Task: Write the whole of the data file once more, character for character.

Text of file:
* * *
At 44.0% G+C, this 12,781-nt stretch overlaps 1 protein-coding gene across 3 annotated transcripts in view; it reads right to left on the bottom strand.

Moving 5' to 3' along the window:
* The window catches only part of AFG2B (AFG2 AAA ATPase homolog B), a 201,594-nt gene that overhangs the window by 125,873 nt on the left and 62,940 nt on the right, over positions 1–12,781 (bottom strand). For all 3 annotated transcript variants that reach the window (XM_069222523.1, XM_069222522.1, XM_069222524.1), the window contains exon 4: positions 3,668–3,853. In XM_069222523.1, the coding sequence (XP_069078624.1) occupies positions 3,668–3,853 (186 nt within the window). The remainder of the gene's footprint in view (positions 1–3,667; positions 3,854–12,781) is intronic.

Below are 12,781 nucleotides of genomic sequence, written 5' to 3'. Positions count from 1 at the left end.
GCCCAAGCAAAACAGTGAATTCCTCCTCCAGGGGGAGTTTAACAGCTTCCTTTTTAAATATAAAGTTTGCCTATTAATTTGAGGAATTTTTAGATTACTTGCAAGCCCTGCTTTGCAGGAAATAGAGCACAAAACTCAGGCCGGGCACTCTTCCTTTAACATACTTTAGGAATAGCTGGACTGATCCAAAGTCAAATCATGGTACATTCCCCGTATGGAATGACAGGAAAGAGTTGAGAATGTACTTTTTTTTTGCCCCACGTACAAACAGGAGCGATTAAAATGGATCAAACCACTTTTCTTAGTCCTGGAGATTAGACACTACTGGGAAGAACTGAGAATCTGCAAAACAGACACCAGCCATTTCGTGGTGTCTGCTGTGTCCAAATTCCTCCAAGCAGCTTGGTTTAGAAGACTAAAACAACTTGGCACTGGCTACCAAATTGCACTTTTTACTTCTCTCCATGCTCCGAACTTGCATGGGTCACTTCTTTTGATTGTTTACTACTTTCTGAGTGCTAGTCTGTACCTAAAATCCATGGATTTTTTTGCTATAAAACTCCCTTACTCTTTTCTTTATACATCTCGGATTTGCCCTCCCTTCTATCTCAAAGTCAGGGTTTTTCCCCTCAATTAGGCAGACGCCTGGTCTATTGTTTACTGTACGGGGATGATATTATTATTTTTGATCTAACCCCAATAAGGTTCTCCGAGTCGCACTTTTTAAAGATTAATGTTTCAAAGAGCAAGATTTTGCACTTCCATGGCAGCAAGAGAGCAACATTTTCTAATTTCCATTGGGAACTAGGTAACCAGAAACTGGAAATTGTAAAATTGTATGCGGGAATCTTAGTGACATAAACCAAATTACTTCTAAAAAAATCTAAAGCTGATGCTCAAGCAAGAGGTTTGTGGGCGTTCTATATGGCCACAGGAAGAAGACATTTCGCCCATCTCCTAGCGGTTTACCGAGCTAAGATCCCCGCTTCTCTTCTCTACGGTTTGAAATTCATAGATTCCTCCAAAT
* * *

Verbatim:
At 44.0% G+C, this 12,781-nt stretch overlaps 1 protein-coding gene across 3 annotated transcripts in view; it reads right to left on the bottom strand.

Moving 5' to 3' along the window:
* The window catches only part of AFG2B (AFG2 AAA ATPase homolog B), a 201,594-nt gene that overhangs the window by 125,873 nt on the left and 62,940 nt on the right, over positions 1–12,781 (bottom strand). For all 3 annotated transcript variants that reach the window (XM_069222523.1, XM_069222522.1, XM_069222524.1), the window contains exon 4: positions 3,668–3,853. In XM_069222523.1, the coding sequence (XP_069078624.1) occupies positions 3,668–3,853 (186 nt within the window). The remainder of the gene's footprint in view (positions 1–3,667; positions 3,854–12,781) is intronic.

Below are 12,781 nucleotides of genomic sequence, written 5' to 3'. Positions count from 1 at the left end.
GCCCAAGCAAAACAGTGAATTCCTCCTCCAGGGGGAGTTTAACAGCTTCCTTTTTAAATATAAAGTTTGCCTATTAATTTGAGGAATTTTTAGATTACTTGCAAGCCCTGCTTTGCAGGAAATAGAGCACAAAACTCAGGCCGGGCACTCTTCCTTTAACATACTTTAGGAATAGCTGGACTGATCCAAAGTCAAATCATGGTACATTCCCCGTATGGAATGACAGGAAAGAGTTGAGAATGTACTTTTTTTTTGCCCCACGTACAAACAGGAGCGATTAAAATGGATCAAACCACTTTTCTTAGTCCTGGAGATTAGACACTACTGGGAAGAACTGAGAATCTGCAAAACAGACACCAGCCATTTCGTGGTGTCTGCTGTGTCCAAATTCCTCCAAGCAGCTTGGTTTAGAAGACTAAAACAACTTGGCACTGGCTACCAAATTGCACTTTTTACTTCTCTCCATGCTCCGAACTTGCATGGGTCACTTCTTTTGATTGTTTACTACTTTCTGAGTGCTAGTCTGTACCTAAAATCCATGGATTTTTTTGCTATAAAACTCCCTTACTCTTTTCTTTATACATCTCGGATTTGCCCTCCCTTCTATCTCAAAGTCAGGGTTTTTCCCCTCAATTAGGCAGACGCCTGGTCTATTGTTTACTGTACGGGGATGATATTATTATTTTTGATCTAACCCCAATAAGGTTCTCCGAGTCGCACTTTTTAAAGATTAATGTTTCAAAGAGCAAGATTTTGCACTTCCATGGCAGCAAGAGAGCAACATTTTCTAATTTCCATTGGGAACTAGGTAACCAGAAACTGGAAATTGTAAAATTGTATGCGGGAATCTTAGTGACATAAACCAAATTACTTCTAAAAAAATCTAAAGCTGATGCTCAAGCAAGAGGTTTGTGGGCGTTCTATATGGCCACAGGAAGAAGACATTTCGCCCATCTCCTAGCGGTTTACCGAGCTAAGATCCCCGCTTCTCTTCTCTACGGTTTGAAATTCATAGATTCCTCCAAAT